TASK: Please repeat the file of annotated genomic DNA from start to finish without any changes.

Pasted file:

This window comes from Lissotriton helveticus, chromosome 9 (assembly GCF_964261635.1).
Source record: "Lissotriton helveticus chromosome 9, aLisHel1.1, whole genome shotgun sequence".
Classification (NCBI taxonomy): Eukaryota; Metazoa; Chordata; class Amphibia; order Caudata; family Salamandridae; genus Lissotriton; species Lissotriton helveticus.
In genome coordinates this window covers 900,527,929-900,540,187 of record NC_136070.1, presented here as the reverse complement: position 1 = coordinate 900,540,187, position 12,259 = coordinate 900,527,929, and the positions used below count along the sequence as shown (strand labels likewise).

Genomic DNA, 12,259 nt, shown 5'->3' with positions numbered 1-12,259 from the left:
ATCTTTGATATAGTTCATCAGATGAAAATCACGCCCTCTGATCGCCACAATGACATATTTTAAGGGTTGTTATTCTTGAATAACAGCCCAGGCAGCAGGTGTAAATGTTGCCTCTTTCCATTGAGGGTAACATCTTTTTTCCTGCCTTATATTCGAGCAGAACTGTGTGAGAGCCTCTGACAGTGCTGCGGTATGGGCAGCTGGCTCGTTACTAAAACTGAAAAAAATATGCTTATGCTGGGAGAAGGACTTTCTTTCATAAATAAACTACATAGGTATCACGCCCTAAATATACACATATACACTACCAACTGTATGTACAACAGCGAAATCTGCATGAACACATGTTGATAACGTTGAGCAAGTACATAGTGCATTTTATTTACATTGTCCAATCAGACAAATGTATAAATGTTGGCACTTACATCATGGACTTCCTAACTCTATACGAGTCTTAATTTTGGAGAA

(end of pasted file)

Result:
This window comes from Lissotriton helveticus, chromosome 9 (assembly GCF_964261635.1).
Source record: "Lissotriton helveticus chromosome 9, aLisHel1.1, whole genome shotgun sequence".
Classification (NCBI taxonomy): Eukaryota; Metazoa; Chordata; class Amphibia; order Caudata; family Salamandridae; genus Lissotriton; species Lissotriton helveticus.
In genome coordinates this window covers 900,527,929-900,540,187 of record NC_136070.1, presented here as the reverse complement: position 1 = coordinate 900,540,187, position 12,259 = coordinate 900,527,929, and the positions used below count along the sequence as shown (strand labels likewise).

Genomic DNA, 12,259 nt, shown 5'->3' with positions numbered 1-12,259 from the left:
ATCTTTGATATAGTTCATCAGATGAAAATCACGCCCTCTGATCGCCACAATGACATATTTTAAGGGTTGTTATTCTTGAATAACAGCCCAGGCAGCAGGTGTAAATGTTGCCTCTTTCCATTGAGGGTAACATCTTTTTTCCTGCCTTATATTCGAGCAGAACTGTGTGAGAGCCTCTGACAGTGCTGCGGTATGGGCAGCTGGCTCGTTACTAAAACTGAAAAAAATATGCTTATGCTGGGAGAAGGACTTTCTTTCATAAATAAACTACATAGGTATCACGCCCTAAATATACACATATACACTACCAACTGTATGTACAACAGCGAAATCTGCATGAACACATGTTGATAACGTTGAGCAAGTACATAGTGCATTTTATTTACATTGTCCAATCAGACAAATGTATAAATGTTGGCACTTACATCATGGACTTCCTAACTCTATACGAGTCTTAATTTTGGAGAA